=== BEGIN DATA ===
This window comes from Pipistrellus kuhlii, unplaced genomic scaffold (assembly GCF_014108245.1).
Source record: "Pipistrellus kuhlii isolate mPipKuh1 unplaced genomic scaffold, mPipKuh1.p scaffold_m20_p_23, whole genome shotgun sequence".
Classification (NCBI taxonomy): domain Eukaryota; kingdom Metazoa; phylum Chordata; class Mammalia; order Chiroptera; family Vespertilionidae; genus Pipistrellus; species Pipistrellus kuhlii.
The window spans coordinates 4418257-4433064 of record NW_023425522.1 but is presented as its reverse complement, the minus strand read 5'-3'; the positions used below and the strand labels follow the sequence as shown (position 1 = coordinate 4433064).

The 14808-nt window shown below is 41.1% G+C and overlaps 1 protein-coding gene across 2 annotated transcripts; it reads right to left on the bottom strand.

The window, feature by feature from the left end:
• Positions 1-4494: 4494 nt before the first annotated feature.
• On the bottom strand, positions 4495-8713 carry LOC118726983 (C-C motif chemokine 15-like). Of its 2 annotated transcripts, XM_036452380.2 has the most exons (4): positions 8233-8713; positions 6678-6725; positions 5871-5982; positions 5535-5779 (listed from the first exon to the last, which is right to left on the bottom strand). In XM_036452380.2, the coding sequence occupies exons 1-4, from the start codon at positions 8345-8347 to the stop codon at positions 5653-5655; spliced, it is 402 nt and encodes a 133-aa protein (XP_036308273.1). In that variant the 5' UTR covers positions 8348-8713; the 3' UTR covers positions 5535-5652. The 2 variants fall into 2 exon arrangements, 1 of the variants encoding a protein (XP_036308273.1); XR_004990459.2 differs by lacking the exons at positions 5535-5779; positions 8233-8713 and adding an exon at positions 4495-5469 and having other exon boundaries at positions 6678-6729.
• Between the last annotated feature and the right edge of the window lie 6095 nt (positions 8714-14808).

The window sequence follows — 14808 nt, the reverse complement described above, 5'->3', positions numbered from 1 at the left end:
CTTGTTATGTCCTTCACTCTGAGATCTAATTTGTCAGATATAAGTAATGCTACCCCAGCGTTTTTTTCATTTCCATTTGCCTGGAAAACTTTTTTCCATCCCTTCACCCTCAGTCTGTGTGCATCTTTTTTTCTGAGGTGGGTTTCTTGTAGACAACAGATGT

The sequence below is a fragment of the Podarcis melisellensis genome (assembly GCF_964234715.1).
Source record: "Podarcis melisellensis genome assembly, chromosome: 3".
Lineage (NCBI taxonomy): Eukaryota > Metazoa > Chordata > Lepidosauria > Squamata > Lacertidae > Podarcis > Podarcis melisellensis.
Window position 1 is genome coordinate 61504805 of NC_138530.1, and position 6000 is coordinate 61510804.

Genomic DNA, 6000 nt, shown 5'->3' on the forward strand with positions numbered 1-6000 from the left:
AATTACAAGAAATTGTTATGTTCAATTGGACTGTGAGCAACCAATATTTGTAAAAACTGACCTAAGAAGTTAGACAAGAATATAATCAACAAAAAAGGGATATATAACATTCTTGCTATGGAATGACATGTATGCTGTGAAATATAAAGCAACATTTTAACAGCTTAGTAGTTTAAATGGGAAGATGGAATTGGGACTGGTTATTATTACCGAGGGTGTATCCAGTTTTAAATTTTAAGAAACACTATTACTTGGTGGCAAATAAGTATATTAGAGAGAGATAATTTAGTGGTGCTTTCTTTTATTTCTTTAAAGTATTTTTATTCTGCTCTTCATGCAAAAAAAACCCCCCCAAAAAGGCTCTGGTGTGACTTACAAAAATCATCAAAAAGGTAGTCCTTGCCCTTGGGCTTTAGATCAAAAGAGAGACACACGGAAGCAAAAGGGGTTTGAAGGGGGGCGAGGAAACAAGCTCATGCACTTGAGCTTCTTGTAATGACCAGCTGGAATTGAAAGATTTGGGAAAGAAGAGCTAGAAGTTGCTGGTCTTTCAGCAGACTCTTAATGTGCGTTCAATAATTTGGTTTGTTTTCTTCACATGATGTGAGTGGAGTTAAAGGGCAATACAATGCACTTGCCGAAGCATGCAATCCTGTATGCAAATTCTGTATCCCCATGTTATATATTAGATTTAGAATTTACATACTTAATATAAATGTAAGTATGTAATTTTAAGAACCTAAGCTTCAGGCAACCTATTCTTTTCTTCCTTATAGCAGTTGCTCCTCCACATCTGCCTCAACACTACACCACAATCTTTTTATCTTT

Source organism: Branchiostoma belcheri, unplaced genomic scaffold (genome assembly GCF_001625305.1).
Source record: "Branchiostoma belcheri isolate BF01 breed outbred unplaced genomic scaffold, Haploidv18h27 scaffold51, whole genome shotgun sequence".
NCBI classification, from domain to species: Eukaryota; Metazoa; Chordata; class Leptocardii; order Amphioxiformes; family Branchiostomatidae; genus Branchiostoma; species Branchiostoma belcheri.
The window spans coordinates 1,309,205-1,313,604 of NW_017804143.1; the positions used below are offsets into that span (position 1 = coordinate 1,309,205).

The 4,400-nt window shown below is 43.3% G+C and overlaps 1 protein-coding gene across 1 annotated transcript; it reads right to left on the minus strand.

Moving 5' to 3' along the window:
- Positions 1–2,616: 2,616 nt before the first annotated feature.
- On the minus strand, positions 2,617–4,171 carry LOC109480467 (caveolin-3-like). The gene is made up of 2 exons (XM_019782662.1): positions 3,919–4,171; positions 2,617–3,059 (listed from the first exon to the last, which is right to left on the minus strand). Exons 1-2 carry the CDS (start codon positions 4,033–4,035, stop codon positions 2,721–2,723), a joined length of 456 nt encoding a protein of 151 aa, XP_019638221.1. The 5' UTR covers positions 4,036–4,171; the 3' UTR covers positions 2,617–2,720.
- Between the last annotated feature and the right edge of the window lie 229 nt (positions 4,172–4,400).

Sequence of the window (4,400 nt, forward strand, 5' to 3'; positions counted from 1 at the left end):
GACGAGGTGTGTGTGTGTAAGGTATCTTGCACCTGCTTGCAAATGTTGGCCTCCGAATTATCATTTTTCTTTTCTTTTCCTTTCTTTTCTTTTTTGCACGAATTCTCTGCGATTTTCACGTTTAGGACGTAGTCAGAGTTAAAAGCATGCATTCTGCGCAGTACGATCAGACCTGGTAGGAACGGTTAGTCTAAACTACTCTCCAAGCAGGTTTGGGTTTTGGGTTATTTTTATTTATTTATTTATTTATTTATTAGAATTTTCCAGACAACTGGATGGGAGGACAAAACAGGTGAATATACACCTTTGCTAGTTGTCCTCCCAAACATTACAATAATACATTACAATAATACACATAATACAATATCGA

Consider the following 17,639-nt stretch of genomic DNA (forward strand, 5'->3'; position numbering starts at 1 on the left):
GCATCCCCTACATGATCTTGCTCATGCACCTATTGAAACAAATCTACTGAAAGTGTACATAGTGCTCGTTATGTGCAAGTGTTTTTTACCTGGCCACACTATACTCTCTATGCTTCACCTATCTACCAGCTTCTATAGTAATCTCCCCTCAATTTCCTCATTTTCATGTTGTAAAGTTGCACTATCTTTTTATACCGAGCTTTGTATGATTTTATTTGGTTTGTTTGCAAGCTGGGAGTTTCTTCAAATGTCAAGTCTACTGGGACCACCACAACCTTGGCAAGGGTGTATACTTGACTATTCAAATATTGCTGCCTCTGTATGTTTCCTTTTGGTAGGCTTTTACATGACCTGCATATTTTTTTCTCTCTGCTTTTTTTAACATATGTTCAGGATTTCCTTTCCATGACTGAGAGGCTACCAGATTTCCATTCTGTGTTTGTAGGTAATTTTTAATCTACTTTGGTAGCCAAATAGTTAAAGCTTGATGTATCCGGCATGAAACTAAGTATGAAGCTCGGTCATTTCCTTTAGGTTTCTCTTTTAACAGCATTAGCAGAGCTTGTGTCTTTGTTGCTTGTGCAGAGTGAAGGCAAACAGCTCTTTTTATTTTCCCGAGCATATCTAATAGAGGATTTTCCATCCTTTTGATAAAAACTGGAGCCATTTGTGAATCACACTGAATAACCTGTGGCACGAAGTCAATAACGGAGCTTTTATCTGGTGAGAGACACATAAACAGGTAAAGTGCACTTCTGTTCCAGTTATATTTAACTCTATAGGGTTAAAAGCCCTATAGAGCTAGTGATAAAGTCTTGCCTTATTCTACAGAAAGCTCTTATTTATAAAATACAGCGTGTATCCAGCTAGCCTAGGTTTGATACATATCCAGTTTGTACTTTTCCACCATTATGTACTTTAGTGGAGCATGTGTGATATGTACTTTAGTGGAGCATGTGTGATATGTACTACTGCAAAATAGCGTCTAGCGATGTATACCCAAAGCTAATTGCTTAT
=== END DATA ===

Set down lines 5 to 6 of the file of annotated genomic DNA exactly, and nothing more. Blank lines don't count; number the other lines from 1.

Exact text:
The 14808-nt window shown below is 41.1% G+C and overlaps 1 protein-coding gene across 2 annotated transcripts; it reads right to left on the bottom strand.

The window, feature by feature from the left end: